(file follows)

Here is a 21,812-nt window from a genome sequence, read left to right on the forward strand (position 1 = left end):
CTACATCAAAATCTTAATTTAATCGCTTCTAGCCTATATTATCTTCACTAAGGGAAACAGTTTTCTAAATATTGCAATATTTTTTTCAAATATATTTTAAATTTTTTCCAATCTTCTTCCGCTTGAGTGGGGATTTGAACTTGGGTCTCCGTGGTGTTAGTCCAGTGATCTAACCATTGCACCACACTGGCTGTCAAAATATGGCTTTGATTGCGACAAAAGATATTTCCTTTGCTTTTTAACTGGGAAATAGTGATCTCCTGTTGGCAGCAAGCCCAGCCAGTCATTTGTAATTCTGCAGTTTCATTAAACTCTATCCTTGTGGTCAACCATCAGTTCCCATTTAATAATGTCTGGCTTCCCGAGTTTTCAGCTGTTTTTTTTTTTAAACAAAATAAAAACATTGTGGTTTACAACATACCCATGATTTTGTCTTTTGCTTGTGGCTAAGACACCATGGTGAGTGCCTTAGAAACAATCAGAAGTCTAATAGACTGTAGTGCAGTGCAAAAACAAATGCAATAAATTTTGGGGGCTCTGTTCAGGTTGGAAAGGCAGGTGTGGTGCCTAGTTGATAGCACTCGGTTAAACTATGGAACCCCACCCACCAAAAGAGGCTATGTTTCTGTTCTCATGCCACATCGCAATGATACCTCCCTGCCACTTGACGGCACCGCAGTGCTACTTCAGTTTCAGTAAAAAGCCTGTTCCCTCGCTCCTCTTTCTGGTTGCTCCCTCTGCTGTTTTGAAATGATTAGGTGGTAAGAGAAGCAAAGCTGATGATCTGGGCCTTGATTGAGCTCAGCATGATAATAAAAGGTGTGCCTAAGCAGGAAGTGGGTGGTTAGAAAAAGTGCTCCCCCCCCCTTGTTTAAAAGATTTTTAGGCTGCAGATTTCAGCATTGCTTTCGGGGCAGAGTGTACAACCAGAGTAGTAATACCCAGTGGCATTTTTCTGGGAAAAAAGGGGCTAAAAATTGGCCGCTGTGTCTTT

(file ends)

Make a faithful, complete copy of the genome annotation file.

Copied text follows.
Here is a 21,812-nt window from a genome sequence, read left to right on the forward strand (position 1 = left end):
CTACATCAAAATCTTAATTTAATCGCTTCTAGCCTATATTATCTTCACTAAGGGAAACAGTTTTCTAAATATTGCAATATTTTTTTCAAATATATTTTAAATTTTTTCCAATCTTCTTCCGCTTGAGTGGGGATTTGAACTTGGGTCTCCGTGGTGTTAGTCCAGTGATCTAACCATTGCACCACACTGGCTGTCAAAATATGGCTTTGATTGCGACAAAAGATATTTCCTTTGCTTTTTAACTGGGAAATAGTGATCTCCTGTTGGCAGCAAGCCCAGCCAGTCATTTGTAATTCTGCAGTTTCATTAAACTCTATCCTTGTGGTCAACCATCAGTTCCCATTTAATAATGTCTGGCTTCCCGAGTTTTCAGCTGTTTTTTTTTTTAAACAAAATAAAAACATTGTGGTTTACAACATACCCATGATTTTGTCTTTTGCTTGTGGCTAAGACACCATGGTGAGTGCCTTAGAAACAATCAGAAGTCTAATAGACTGTAGTGCAGTGCAAAAACAAATGCAATAAATTTTGGGGGCTCTGTTCAGGTTGGAAAGGCAGGTGTGGTGCCTAGTTGATAGCACTCGGTTAAACTATGGAACCCCACCCACCAAAAGAGGCTATGTTTCTGTTCTCATGCCACATCGCAATGATACCTCCCTGCCACTTGACGGCACCGCAGTGCTACTTCAGTTTCAGTAAAAAGCCTGTTCCCTCGCTCCTCTTTCTGGTTGCTCCCTCTGCTGTTTTGAAATGATTAGGTGGTAAGAGAAGCAAAGCTGATGATCTGGGCCTTGATTGAGCTCAGCATGATAATAAAAGGTGTGCCTAAGCAGGAAGTGGGTGGTTAGAAAAAGTGCTCCCCCCCCCTTGTTTAAAAGATTTTTAGGCTGCAGATTTCAGCATTGCTTTCGGGGCAGAGTGTACAACCAGAGTAGTAATACCCAGTGGCATTTTTCTGGGAAAAAAGGGGCTAAAAATTGGCCGCTGTGTCTTT